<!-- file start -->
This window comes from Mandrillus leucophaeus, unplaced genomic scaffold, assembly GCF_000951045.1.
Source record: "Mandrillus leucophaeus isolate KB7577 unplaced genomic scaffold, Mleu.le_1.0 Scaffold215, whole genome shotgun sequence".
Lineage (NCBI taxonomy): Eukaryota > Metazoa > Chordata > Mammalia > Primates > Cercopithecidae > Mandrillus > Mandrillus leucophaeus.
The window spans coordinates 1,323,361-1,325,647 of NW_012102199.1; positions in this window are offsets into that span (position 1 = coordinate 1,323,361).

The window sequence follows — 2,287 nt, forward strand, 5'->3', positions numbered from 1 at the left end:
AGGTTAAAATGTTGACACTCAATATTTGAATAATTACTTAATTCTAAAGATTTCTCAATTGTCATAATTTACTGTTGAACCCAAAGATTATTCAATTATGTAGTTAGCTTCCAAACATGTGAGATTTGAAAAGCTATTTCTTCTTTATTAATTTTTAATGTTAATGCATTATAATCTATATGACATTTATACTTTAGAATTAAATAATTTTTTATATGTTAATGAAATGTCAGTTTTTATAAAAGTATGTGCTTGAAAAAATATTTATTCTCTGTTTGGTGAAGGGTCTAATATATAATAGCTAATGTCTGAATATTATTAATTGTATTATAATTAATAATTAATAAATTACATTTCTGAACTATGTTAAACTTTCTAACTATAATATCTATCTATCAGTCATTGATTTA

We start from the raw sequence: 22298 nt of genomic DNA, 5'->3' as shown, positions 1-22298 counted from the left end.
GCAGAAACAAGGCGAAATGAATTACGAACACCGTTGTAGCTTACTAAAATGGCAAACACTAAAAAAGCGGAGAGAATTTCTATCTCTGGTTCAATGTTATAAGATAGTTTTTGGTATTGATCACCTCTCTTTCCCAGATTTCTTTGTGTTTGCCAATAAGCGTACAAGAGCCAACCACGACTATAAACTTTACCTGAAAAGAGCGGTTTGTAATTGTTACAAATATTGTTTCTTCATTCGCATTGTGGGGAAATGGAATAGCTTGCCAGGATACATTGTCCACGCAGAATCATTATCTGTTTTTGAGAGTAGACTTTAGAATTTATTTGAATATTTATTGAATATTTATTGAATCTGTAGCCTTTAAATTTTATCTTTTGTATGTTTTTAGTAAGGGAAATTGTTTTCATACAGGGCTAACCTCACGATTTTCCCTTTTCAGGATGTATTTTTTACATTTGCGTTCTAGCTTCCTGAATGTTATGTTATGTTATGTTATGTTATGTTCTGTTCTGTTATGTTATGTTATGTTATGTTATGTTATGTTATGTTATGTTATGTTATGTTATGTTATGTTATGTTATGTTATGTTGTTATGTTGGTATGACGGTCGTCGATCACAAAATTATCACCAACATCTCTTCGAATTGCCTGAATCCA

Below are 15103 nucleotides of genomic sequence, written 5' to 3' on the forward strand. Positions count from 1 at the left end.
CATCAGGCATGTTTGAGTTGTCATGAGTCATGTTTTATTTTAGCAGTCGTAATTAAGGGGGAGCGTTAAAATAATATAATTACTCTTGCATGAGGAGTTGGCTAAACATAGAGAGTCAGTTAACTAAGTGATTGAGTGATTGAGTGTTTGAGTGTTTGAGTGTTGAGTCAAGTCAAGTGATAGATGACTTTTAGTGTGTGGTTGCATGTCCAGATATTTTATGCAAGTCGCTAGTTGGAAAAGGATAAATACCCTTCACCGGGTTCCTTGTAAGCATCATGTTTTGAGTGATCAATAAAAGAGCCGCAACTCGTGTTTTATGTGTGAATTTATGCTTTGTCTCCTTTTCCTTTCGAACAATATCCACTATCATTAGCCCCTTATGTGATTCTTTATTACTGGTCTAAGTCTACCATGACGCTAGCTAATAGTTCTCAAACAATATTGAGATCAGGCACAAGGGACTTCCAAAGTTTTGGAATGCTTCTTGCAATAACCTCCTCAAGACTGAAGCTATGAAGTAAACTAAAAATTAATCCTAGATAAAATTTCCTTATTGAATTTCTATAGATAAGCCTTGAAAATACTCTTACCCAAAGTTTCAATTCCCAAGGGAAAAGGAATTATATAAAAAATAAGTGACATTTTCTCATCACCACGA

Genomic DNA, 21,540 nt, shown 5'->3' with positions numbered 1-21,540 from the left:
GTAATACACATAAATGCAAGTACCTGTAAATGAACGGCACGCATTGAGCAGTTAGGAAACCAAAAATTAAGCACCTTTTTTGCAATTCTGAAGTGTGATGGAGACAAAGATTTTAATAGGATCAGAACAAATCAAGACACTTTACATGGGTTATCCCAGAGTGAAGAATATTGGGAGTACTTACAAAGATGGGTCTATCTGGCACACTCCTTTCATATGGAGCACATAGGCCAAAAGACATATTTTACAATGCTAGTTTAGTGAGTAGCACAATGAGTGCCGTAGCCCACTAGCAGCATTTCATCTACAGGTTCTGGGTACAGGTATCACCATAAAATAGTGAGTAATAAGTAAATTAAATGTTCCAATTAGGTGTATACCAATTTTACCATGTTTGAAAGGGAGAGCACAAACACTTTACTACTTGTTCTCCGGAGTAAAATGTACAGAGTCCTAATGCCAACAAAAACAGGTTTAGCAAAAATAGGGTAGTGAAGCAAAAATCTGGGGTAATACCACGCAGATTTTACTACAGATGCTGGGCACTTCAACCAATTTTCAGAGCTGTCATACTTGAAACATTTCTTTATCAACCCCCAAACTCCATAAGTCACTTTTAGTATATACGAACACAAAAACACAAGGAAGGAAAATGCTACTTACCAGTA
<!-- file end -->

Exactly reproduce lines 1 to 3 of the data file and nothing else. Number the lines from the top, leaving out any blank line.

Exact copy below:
This window comes from Mandrillus leucophaeus, unplaced genomic scaffold, assembly GCF_000951045.1.
Source record: "Mandrillus leucophaeus isolate KB7577 unplaced genomic scaffold, Mleu.le_1.0 Scaffold215, whole genome shotgun sequence".
Lineage (NCBI taxonomy): Eukaryota > Metazoa > Chordata > Mammalia > Primates > Cercopithecidae > Mandrillus > Mandrillus leucophaeus.